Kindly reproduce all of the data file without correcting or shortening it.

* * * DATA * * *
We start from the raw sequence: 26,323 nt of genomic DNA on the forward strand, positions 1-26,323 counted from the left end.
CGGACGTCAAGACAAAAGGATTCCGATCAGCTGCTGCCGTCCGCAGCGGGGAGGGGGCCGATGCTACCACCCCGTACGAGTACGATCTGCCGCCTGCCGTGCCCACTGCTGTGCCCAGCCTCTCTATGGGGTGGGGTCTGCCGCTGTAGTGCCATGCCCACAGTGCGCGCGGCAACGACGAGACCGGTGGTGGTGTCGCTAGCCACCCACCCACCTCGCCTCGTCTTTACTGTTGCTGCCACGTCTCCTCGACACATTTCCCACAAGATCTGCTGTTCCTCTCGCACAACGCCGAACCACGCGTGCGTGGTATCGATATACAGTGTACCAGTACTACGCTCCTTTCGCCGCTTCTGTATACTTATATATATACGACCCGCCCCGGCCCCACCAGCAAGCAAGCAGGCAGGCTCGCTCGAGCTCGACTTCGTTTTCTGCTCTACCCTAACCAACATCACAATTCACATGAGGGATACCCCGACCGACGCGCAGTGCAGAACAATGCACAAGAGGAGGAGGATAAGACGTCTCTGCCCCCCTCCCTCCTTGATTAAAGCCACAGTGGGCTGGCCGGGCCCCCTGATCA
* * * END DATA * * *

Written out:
We start from the raw sequence: 26,323 nt of genomic DNA on the forward strand, positions 1-26,323 counted from the left end.
CGGACGTCAAGACAAAAGGATTCCGATCAGCTGCTGCCGTCCGCAGCGGGGAGGGGGCCGATGCTACCACCCCGTACGAGTACGATCTGCCGCCTGCCGTGCCCACTGCTGTGCCCAGCCTCTCTATGGGGTGGGGTCTGCCGCTGTAGTGCCATGCCCACAGTGCGCGCGGCAACGACGAGACCGGTGGTGGTGTCGCTAGCCACCCACCCACCTCGCCTCGTCTTTACTGTTGCTGCCACGTCTCCTCGACACATTTCCCACAAGATCTGCTGTTCCTCTCGCACAACGCCGAACCACGCGTGCGTGGTATCGATATACAGTGTACCAGTACTACGCTCCTTTCGCCGCTTCTGTATACTTATATATATACGACCCGCCCCGGCCCCACCAGCAAGCAAGCAGGCAGGCTCGCTCGAGCTCGACTTCGTTTTCTGCTCTACCCTAACCAACATCACAATTCACATGAGGGATACCCCGACCGACGCGCAGTGCAGAACAATGCACAAGAGGAGGAGGATAAGACGTCTCTGCCCCCCTCCCTCCTTGATTAAAGCCACAGTGGGCTGGCCGGGCCCCCTGATCA